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World Cup: USA, Canada & Mexico will auto-qualify for 2026

What was long suspected got confirmed by FIFA on Tuesday: the United States, Canada and Mexico will auto-qualify as co-hosts of the 2026 World Cup.

The decision leaves Concacaf with three remaining qualification spots, leading to six regional representatives in the expanded 48-team field for the North American tournament. Historically, the men's World Cup contains 32 nations.

The US, Canada and Mexico all competed at the 2022 FIFA World Cup in Qatar after qualifying via Concacaf’s Octagonal process. Now, those high-pressure games won’t be required for the USMNT, CanMNT and El Tri. Concacaf is yet to confirm how countries like Costa Rica, Honduras, Jamaica and more would seek to qualify.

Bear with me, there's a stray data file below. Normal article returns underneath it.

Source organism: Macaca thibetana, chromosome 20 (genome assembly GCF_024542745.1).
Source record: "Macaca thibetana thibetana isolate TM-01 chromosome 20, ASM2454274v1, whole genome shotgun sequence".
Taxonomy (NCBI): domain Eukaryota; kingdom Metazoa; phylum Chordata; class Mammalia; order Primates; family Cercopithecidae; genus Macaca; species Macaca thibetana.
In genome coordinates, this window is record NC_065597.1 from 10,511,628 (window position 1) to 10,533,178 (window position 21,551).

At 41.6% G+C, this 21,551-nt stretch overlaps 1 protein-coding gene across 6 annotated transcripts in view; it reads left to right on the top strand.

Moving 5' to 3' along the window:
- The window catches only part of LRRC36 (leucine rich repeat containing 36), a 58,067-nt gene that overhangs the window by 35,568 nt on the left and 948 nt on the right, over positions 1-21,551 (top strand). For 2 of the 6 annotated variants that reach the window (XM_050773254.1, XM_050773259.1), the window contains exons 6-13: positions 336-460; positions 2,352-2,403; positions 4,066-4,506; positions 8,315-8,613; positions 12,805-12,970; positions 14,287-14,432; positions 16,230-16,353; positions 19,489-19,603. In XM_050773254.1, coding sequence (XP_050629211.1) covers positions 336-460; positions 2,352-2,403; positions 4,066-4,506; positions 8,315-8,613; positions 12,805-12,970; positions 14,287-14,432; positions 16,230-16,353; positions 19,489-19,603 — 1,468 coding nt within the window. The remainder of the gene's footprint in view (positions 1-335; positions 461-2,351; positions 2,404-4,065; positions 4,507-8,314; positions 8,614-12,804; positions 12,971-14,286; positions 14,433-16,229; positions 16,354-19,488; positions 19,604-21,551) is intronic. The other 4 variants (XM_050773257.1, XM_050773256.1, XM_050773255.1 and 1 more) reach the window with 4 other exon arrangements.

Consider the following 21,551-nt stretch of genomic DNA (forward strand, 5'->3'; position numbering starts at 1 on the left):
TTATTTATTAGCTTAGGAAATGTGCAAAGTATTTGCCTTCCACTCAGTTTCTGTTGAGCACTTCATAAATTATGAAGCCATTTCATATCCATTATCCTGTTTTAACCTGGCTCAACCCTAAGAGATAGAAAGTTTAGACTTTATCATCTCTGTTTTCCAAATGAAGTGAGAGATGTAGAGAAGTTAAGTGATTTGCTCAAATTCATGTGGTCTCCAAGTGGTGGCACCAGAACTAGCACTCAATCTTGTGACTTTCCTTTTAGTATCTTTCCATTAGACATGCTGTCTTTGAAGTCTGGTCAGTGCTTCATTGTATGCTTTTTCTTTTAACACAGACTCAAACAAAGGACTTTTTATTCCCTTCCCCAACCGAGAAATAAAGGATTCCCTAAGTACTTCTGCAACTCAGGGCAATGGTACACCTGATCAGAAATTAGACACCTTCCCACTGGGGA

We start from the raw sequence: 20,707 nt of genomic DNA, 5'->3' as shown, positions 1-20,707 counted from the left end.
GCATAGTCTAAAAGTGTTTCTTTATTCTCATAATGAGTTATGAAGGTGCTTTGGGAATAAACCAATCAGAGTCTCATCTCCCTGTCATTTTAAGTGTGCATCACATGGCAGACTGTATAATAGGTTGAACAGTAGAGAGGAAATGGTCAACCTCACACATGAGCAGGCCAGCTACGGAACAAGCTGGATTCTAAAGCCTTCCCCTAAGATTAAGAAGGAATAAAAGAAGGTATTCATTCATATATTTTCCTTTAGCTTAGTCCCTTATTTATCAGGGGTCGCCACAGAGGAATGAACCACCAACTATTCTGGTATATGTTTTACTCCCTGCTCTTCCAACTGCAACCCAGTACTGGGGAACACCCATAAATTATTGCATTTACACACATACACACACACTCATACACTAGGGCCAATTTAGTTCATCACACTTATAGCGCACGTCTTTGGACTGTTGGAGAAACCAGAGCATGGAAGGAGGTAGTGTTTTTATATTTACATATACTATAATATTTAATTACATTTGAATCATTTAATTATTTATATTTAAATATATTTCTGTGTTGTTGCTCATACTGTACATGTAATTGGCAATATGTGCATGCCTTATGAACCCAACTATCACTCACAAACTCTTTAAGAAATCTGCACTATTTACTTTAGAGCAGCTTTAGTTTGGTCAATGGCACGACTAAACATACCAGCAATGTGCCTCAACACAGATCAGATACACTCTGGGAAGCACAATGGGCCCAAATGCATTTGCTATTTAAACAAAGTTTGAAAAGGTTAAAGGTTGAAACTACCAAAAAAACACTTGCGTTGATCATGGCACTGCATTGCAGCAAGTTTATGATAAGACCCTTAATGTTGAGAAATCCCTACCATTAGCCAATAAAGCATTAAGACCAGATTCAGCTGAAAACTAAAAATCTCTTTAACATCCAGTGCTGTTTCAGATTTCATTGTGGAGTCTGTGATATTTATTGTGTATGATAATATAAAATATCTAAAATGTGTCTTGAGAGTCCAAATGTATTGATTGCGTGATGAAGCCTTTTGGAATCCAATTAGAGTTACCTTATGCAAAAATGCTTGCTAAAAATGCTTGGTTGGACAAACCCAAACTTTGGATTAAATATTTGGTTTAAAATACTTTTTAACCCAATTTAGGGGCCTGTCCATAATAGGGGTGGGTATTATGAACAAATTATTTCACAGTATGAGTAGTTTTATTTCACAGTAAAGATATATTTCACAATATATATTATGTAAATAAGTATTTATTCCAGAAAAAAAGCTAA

The exact format of the 2026 World Cup remains unknown. It was believed teams would compete in 16 groups of three countries each, but FIFA president Gianni Infantino said last December they're revisiting options. Twelve groups of four countries each may be the outcome, following the structure that normally exists at a World Cup.

The 16 host locations involve 11 US cities where 60 games will be played, while Canada has two and Mexico has three (10 games apiece). The 16 host cities are separated into three regions – Eastern, Central and Western – to reduce travel.


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